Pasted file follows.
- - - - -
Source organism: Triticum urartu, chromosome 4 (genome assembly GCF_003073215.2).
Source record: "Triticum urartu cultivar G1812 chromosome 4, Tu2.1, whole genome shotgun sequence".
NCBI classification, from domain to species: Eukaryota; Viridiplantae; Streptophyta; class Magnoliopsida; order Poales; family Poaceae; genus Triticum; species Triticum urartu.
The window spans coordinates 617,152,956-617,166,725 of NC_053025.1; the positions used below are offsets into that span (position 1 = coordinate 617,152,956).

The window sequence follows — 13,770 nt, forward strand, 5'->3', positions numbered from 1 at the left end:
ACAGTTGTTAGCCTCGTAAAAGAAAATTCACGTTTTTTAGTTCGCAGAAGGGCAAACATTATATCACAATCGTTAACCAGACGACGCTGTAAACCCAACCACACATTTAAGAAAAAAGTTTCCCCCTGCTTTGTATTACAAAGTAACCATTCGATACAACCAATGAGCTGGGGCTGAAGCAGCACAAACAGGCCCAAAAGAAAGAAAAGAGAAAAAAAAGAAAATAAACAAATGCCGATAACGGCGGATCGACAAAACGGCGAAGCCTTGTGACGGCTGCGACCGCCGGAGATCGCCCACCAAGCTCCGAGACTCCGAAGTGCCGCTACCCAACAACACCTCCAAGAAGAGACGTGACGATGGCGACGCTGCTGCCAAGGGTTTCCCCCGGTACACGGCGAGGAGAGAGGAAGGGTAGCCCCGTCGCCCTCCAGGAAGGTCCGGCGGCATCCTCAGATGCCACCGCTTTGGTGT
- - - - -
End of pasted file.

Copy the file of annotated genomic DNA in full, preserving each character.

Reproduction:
Source organism: Triticum urartu, chromosome 4 (genome assembly GCF_003073215.2).
Source record: "Triticum urartu cultivar G1812 chromosome 4, Tu2.1, whole genome shotgun sequence".
NCBI classification, from domain to species: Eukaryota; Viridiplantae; Streptophyta; class Magnoliopsida; order Poales; family Poaceae; genus Triticum; species Triticum urartu.
The window spans coordinates 617,152,956-617,166,725 of NC_053025.1; the positions used below are offsets into that span (position 1 = coordinate 617,152,956).

The window sequence follows — 13,770 nt, forward strand, 5'->3', positions numbered from 1 at the left end:
ACAGTTGTTAGCCTCGTAAAAGAAAATTCACGTTTTTTAGTTCGCAGAAGGGCAAACATTATATCACAATCGTTAACCAGACGACGCTGTAAACCCAACCACACATTTAAGAAAAAAGTTTCCCCCTGCTTTGTATTACAAAGTAACCATTCGATACAACCAATGAGCTGGGGCTGAAGCAGCACAAACAGGCCCAAAAGAAAGAAAAGAGAAAAAAAAGAAAATAAACAAATGCCGATAACGGCGGATCGACAAAACGGCGAAGCCTTGTGACGGCTGCGACCGCCGGAGATCGCCCACCAAGCTCCGAGACTCCGAAGTGCCGCTACCCAACAACACCTCCAAGAAGAGACGTGACGATGGCGACGCTGCTGCCAAGGGTTTCCCCCGGTACACGGCGAGGAGAGAGGAAGGGTAGCCCCGTCGCCCTCCAGGAAGGTCCGGCGGCATCCTCAGATGCCACCGCTTTGGTGT